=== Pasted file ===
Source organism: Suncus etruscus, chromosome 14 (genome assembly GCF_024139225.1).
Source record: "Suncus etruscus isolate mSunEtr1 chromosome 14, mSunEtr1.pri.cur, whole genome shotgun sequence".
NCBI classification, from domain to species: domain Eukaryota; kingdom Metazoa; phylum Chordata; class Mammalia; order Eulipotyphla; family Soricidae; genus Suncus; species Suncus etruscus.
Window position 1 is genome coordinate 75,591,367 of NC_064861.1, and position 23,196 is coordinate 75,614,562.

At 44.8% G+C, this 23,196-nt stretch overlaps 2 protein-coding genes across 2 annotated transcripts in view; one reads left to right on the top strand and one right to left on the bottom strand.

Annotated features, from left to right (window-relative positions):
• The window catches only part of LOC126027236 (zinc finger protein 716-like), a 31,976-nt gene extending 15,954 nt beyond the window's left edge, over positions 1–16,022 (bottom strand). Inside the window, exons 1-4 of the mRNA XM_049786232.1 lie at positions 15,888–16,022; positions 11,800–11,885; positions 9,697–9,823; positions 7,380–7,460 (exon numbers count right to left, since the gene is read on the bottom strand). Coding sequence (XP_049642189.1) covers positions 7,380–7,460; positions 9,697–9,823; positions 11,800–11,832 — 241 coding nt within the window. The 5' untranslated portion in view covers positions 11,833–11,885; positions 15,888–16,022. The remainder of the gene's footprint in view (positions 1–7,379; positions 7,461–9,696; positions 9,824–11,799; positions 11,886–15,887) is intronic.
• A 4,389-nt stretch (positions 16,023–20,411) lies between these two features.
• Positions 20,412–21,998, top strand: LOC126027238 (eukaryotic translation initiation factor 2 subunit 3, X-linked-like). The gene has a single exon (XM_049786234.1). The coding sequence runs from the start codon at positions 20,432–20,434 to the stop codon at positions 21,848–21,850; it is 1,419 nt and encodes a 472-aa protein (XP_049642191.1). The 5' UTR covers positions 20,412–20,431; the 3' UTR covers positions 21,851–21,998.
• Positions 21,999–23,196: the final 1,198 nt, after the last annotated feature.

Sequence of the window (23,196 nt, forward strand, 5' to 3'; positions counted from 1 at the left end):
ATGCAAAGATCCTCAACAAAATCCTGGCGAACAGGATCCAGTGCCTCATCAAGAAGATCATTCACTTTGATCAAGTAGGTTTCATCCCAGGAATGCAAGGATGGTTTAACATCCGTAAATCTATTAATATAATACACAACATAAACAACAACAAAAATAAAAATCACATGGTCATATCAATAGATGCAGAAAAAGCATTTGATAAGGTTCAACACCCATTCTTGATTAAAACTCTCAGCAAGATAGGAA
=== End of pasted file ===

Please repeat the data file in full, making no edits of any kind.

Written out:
Source organism: Suncus etruscus, chromosome 14 (genome assembly GCF_024139225.1).
Source record: "Suncus etruscus isolate mSunEtr1 chromosome 14, mSunEtr1.pri.cur, whole genome shotgun sequence".
NCBI classification, from domain to species: domain Eukaryota; kingdom Metazoa; phylum Chordata; class Mammalia; order Eulipotyphla; family Soricidae; genus Suncus; species Suncus etruscus.
Window position 1 is genome coordinate 75,591,367 of NC_064861.1, and position 23,196 is coordinate 75,614,562.

At 44.8% G+C, this 23,196-nt stretch overlaps 2 protein-coding genes across 2 annotated transcripts in view; one reads left to right on the top strand and one right to left on the bottom strand.

Annotated features, from left to right (window-relative positions):
• The window catches only part of LOC126027236 (zinc finger protein 716-like), a 31,976-nt gene extending 15,954 nt beyond the window's left edge, over positions 1–16,022 (bottom strand). Inside the window, exons 1-4 of the mRNA XM_049786232.1 lie at positions 15,888–16,022; positions 11,800–11,885; positions 9,697–9,823; positions 7,380–7,460 (exon numbers count right to left, since the gene is read on the bottom strand). Coding sequence (XP_049642189.1) covers positions 7,380–7,460; positions 9,697–9,823; positions 11,800–11,832 — 241 coding nt within the window. The 5' untranslated portion in view covers positions 11,833–11,885; positions 15,888–16,022. The remainder of the gene's footprint in view (positions 1–7,379; positions 7,461–9,696; positions 9,824–11,799; positions 11,886–15,887) is intronic.
• A 4,389-nt stretch (positions 16,023–20,411) lies between these two features.
• Positions 20,412–21,998, top strand: LOC126027238 (eukaryotic translation initiation factor 2 subunit 3, X-linked-like). The gene has a single exon (XM_049786234.1). The coding sequence runs from the start codon at positions 20,432–20,434 to the stop codon at positions 21,848–21,850; it is 1,419 nt and encodes a 472-aa protein (XP_049642191.1). The 5' UTR covers positions 20,412–20,431; the 3' UTR covers positions 21,851–21,998.
• Positions 21,999–23,196: the final 1,198 nt, after the last annotated feature.

Sequence of the window (23,196 nt, forward strand, 5' to 3'; positions counted from 1 at the left end):
ATGCAAAGATCCTCAACAAAATCCTGGCGAACAGGATCCAGTGCCTCATCAAGAAGATCATTCACTTTGATCAAGTAGGTTTCATCCCAGGAATGCAAGGATGGTTTAACATCCGTAAATCTATTAATATAATACACAACATAAACAACAACAAAAATAAAAATCACATGGTCATATCAATAGATGCAGAAAAAGCATTTGATAAGGTTCAACACCCATTCTTGATTAAAACTCTCAGCAAGATAGGAA